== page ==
Was it everything fans were wanting it to be? Will the magic continue after dawn approaches or does the film deserve to remain buried like Billy Butcherson?
This time the Witches are brought back unwittingly by two best friends named Becca and Izzy (Whitney Peak and Belissa Escobedo). Celebrating Becca’s 16th birthday in the Forbidden Woods of Salem, they are tricked into lighting the candle that brings Winifred, Mary and Sarah Sanderson (Bette Midler, Kathy Najimy and Sarah Jessica Parker) back once more. This time around, Winifred ditches collecting children’s souls with two clear motives in mind: to get revenge on the Mayor of Salem and achieve immortality by becoming the most powerful witch of all time.
Where this film truly shines is how incredible it is to see these three actresses reuniting 29 years after the original and it seems like this sequel was just shot a year later. The chemistry between all three actresses is incredible and for the most part, they step back into the characters like they never left them. Midler really does almost steal the show in every scene she is in. I do wish Najimy was given a little more to do as Mary but the sequence with her on the two Roombas is pretty hilarious. Parker mostly delivers as Sarah. There were a few moments that seemed a little out of characterization with her, but it wasn’t too distracting from the overall film.
Another highlight for me was Hannah Waddingham as the Mother Witch. We get a little bit of the Sanderson Sisters’ backstory and how Winifred got her Book. Waddingham’s scene is fantastic, and her commitment makes you feel like she is going to be there throughout the whole movie. In fact, I would have loved to see Waddingham more and if there is another “Hocus Pocus” to come out, I demand Waddingham be back, and her character given more to do.
We definitely cannot count out the two main best friends either: Becca and Izzy. Peak and Escobedo’s chemistry as best friends is incredible to see. They have such a likeability factor to both of them and have us rooting for them even though we aren’t given as much of a history between them. The film seems to get the Sanderson Sisters on screen as quickly as possible, knowing this is the main attraction for all of the fans.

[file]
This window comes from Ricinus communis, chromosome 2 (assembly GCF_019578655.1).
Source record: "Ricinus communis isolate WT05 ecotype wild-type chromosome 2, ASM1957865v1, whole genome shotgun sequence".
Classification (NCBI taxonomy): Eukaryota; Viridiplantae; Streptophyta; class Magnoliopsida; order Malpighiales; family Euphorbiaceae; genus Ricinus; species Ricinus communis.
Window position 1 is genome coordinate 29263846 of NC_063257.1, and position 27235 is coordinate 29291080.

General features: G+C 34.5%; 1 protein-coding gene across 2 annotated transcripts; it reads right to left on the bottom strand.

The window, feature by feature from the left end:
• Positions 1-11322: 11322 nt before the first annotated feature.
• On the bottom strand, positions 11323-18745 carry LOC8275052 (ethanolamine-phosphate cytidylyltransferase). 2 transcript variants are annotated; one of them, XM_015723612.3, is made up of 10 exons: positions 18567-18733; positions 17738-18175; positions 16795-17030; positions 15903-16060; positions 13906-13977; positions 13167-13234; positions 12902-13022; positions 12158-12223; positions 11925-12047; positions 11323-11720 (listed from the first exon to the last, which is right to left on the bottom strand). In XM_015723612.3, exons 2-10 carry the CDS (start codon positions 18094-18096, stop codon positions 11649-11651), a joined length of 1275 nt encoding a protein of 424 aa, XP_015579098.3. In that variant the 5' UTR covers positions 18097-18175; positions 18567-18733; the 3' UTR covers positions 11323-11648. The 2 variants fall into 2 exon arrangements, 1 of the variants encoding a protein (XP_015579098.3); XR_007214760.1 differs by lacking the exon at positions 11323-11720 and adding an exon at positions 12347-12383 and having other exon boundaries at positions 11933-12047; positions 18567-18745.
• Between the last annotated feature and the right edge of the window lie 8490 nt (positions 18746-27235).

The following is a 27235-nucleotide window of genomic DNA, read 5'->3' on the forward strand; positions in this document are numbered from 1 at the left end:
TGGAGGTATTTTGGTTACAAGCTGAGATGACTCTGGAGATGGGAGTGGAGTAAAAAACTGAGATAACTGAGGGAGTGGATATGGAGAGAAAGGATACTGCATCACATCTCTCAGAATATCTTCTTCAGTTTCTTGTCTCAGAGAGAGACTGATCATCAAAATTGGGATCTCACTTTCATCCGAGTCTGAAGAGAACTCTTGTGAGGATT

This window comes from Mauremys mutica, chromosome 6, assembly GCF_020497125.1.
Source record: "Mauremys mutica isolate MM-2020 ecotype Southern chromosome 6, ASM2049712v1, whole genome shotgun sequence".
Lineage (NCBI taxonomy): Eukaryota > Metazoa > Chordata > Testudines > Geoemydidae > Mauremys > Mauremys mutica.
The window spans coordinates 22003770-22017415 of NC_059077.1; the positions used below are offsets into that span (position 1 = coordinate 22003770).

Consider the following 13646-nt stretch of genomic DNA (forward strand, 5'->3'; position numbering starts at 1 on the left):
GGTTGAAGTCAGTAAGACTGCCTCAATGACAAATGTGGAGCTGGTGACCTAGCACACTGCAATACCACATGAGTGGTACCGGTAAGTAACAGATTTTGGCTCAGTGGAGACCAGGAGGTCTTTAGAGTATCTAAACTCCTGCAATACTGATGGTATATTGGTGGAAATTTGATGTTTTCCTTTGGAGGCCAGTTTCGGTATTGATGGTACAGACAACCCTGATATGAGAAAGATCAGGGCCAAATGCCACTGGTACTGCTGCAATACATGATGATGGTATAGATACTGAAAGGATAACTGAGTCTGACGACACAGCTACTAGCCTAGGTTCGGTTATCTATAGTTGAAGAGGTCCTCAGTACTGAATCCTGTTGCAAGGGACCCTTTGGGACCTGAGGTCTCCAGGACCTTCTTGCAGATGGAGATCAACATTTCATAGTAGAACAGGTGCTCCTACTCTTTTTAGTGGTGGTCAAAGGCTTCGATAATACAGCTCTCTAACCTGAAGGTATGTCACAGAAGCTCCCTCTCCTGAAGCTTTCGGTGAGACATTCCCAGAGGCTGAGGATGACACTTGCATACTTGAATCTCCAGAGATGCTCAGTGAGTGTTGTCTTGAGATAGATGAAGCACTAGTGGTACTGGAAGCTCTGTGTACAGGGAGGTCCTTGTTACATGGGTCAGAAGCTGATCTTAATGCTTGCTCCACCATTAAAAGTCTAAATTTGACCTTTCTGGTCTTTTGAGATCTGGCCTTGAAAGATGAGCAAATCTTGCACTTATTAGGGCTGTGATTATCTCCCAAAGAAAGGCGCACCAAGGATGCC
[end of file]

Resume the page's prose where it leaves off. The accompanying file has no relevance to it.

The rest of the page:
The film definitely delivers on the laughs. Unfortunately, it is not as funny as the original and does not have as many quotes that will seem to make it stick out. This is mostly because the film really delivers on nostalgia by finding ways to incorporate previous lines. This definitely makes the fans love it even more. It just does not make THIS film particularly stand out as much as its predecessor. However, it is such a fun movie. I ended the film with a huge smile on my face. It may not have fully recaptured the magic from the original, but it did come pretty close. It will definitely be a film my family and I go back to every Halloween when we aren’t dressing up and running amok, amok, amok, amok.
by Tyler Glover
Director: Robert Zemeckis
Starring: Benjamin Evan Ainsworth, Tom Hanks & Cynthia Erivo
Runtime: 1 hour & 45 minutes
Once upon a time and happily ever afters have been given new lives ever since Disney started churning out remake after remake since 2010’s “Alice In Wonderland.” It is true that Disney had dabbled in these remakes before with 1994’s “Jungle Book” and 1996’s “101 Dalmatians,” but the success of ‘Alice’ set a campaign in motion for Disney to redo every animated film in its cannon into a live-action film. Almost all of them have been pretty successful in terms of revenue but as far as quality, they have been all over the place. It appears Disney has three different ways that they have been sticking to: remake the exact same film in live-action form (“The Lion King”), retell a story to understand the villain’s motives (“Maleficent”), or make the film almost the same with a few changes that add layers (“Beauty and the Beast”). On September 8th, Disney released its latest live-action remake, “Pinocchio” on its streaming service, Disney+. What strategy did Disney use for this remake? And did this make fans feel like their wish on a star was granted or have we been turned into donkeys like the boys on Pleasure Island?
Just like in the animated film, this version of “Pinocchio” tells the story of an elderly woodcarver named Geppetto (Tom Hanks), who makes a puppet named Pinocchio (voiced by Benjamin Evan Ainsworth) that he wishes will come to life. His wish is granted by the Blue Fairy (Cynthia Erivo) who tells Pinocchio that if he can prove to be brave, truthful and selfish, he can become a real boy. Pinocchio sets off with the best of intentions but finds himself in trouble despite the efforts of his conscience, Jiminy Cricket (voiced by Joseph Gordon-Levitt). Pinocchio ends up imprisoned by Stromboli, a scheming puppeteer who intends to use him to make money off him and even gets turned into a donkey on Treasure Island. Pinocchio has to find his way back home and prove that he has what it takes to be a real boy.